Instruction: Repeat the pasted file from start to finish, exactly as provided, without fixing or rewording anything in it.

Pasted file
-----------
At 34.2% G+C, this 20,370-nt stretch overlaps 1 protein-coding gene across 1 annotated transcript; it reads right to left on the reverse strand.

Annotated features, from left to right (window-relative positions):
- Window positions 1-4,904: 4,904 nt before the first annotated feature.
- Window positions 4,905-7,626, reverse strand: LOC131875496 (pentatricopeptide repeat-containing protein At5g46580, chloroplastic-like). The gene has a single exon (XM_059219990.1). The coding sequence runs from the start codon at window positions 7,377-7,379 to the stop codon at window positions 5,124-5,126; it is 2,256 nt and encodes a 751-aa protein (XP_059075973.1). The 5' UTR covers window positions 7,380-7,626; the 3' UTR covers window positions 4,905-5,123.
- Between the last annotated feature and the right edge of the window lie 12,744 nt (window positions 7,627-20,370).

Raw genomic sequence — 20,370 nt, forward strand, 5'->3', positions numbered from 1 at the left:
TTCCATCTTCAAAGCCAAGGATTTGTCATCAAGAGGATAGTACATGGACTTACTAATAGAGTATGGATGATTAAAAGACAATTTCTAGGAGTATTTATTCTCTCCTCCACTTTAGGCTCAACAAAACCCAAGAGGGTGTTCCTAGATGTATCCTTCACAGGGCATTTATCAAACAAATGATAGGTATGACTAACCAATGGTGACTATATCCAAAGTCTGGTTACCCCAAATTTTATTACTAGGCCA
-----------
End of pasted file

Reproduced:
At 34.2% G+C, this 20,370-nt stretch overlaps 1 protein-coding gene across 1 annotated transcript; it reads right to left on the reverse strand.

Annotated features, from left to right (window-relative positions):
- Window positions 1-4,904: 4,904 nt before the first annotated feature.
- Window positions 4,905-7,626, reverse strand: LOC131875496 (pentatricopeptide repeat-containing protein At5g46580, chloroplastic-like). The gene has a single exon (XM_059219990.1). The coding sequence runs from the start codon at window positions 7,377-7,379 to the stop codon at window positions 5,124-5,126; it is 2,256 nt and encodes a 751-aa protein (XP_059075973.1). The 5' UTR covers window positions 7,380-7,626; the 3' UTR covers window positions 4,905-5,123.
- Between the last annotated feature and the right edge of the window lie 12,744 nt (window positions 7,627-20,370).

Raw genomic sequence — 20,370 nt, forward strand, 5'->3', positions numbered from 1 at the left:
TTCCATCTTCAAAGCCAAGGATTTGTCATCAAGAGGATAGTACATGGACTTACTAATAGAGTATGGATGATTAAAAGACAATTTCTAGGAGTATTTATTCTCTCCTCCACTTTAGGCTCAACAAAACCCAAGAGGGTGTTCCTAGATGTATCCTTCACAGGGCATTTATCAAACAAATGATAGGTATGACTAACCAATGGTGACTATATCCAAAGTCTGGTTACCCCAAATTTTATTACTAGGCCA